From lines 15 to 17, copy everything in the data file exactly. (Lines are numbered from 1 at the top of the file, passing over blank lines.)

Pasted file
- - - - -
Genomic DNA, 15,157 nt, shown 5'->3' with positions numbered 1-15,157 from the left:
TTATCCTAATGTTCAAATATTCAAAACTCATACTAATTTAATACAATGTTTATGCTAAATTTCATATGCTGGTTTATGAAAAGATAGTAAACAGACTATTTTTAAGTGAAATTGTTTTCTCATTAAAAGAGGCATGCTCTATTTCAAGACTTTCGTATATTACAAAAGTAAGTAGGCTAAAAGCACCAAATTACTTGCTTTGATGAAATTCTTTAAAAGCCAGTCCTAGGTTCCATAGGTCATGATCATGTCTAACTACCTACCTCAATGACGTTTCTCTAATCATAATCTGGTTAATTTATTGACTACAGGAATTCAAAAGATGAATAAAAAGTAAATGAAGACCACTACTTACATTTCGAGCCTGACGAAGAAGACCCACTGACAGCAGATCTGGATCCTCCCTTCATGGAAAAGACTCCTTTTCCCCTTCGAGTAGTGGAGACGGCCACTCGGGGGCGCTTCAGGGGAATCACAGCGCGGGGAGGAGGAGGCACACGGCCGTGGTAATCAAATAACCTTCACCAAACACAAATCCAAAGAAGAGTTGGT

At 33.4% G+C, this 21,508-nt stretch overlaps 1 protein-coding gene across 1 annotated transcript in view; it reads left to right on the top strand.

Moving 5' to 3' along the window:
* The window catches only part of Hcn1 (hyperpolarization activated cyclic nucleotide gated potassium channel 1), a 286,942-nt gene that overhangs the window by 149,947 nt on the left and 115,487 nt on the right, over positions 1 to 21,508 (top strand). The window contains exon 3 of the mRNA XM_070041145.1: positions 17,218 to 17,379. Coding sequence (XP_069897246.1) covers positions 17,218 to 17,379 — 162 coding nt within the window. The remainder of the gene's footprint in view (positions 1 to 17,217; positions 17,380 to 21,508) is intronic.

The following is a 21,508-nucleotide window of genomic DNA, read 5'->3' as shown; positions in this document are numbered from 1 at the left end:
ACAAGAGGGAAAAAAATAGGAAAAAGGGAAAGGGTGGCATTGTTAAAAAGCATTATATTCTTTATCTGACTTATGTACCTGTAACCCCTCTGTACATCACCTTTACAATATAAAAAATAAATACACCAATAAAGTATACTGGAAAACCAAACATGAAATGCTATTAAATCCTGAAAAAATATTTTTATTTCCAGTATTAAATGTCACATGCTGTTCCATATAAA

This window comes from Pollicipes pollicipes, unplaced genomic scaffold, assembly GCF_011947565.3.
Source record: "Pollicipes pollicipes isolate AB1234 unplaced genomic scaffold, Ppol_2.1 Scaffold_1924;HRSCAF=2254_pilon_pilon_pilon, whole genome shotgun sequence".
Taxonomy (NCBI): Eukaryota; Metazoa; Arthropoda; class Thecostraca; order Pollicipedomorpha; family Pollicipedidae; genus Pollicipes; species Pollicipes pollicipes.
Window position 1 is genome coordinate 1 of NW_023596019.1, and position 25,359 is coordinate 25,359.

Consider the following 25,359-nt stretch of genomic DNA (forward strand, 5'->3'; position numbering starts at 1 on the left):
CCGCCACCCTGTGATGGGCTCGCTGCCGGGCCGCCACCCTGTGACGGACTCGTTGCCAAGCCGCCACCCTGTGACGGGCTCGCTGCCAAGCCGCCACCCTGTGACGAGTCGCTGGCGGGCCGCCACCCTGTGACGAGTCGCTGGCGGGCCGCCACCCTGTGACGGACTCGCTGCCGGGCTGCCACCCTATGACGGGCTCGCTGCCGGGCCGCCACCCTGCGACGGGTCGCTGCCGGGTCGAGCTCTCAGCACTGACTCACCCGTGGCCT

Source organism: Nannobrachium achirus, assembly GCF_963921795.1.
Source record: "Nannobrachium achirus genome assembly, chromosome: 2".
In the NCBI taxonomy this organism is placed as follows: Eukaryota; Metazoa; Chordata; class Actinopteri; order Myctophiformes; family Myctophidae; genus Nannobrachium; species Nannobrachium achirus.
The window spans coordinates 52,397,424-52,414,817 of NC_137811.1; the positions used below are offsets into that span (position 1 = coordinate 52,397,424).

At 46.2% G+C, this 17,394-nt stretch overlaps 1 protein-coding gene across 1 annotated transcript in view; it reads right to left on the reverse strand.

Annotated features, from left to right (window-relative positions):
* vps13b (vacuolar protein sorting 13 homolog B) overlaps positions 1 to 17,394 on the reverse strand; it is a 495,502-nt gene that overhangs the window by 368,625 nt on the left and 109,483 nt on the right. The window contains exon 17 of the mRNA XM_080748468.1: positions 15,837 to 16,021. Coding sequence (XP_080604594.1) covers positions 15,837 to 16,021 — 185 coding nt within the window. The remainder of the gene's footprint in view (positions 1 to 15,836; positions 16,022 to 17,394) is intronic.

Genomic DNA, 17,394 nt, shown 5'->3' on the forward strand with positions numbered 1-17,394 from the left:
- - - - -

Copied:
Source record: "Nannobrachium achirus genome assembly, chromosome: 2".
In the NCBI taxonomy this organism is placed as follows: Eukaryota; Metazoa; Chordata; class Actinopteri; order Myctophiformes; family Myctophidae; genus Nannobrachium; species Nannobrachium achirus.
The window spans coordinates 52,397,424-52,414,817 of NC_137811.1; the positions used below are offsets into that span (position 1 = coordinate 52,397,424).